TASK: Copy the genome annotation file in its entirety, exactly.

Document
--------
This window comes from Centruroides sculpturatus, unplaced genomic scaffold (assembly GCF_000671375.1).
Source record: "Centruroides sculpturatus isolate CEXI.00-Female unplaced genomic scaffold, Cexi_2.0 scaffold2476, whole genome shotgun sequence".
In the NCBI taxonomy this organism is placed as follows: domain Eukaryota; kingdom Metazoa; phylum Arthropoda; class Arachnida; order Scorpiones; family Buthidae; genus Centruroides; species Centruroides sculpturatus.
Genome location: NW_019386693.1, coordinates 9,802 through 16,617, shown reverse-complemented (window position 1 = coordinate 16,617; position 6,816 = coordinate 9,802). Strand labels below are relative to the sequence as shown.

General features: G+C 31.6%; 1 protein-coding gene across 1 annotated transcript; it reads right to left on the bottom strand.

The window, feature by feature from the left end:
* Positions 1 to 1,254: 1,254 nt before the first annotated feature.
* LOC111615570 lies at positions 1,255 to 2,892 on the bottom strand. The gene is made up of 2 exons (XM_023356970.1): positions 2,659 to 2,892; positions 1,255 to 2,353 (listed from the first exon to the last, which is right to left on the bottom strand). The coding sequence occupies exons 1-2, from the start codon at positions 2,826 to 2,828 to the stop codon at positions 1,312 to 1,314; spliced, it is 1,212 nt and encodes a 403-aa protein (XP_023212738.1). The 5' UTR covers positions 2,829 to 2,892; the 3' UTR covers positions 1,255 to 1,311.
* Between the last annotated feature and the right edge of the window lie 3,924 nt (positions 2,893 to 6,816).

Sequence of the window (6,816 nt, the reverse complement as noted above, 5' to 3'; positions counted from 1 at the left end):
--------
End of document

This window comes from Centruroides sculpturatus, unplaced genomic scaffold (assembly GCF_000671375.1).
Source record: "Centruroides sculpturatus isolate CEXI.00-Female unplaced genomic scaffold, Cexi_2.0 scaffold2476, whole genome shotgun sequence".
In the NCBI taxonomy this organism is placed as follows: domain Eukaryota; kingdom Metazoa; phylum Arthropoda; class Arachnida; order Scorpiones; family Buthidae; genus Centruroides; species Centruroides sculpturatus.
Genome location: NW_019386693.1, coordinates 9,802 through 16,617, shown reverse-complemented (window position 1 = coordinate 16,617; position 6,816 = coordinate 9,802). Strand labels below are relative to the sequence as shown.

General features: G+C 31.6%; 1 protein-coding gene across 1 annotated transcript; it reads right to left on the bottom strand.

The window, feature by feature from the left end:
* Positions 1 to 1,254: 1,254 nt before the first annotated feature.
* LOC111615570 lies at positions 1,255 to 2,892 on the bottom strand. The gene is made up of 2 exons (XM_023356970.1): positions 2,659 to 2,892; positions 1,255 to 2,353 (listed from the first exon to the last, which is right to left on the bottom strand). The coding sequence occupies exons 1-2, from the start codon at positions 2,826 to 2,828 to the stop codon at positions 1,312 to 1,314; spliced, it is 1,212 nt and encodes a 403-aa protein (XP_023212738.1). The 5' UTR covers positions 2,829 to 2,892; the 3' UTR covers positions 1,255 to 1,311.
* Between the last annotated feature and the right edge of the window lie 3,924 nt (positions 2,893 to 6,816).

Sequence of the window (6,816 nt, the reverse complement as noted above, 5' to 3'; positions counted from 1 at the left end):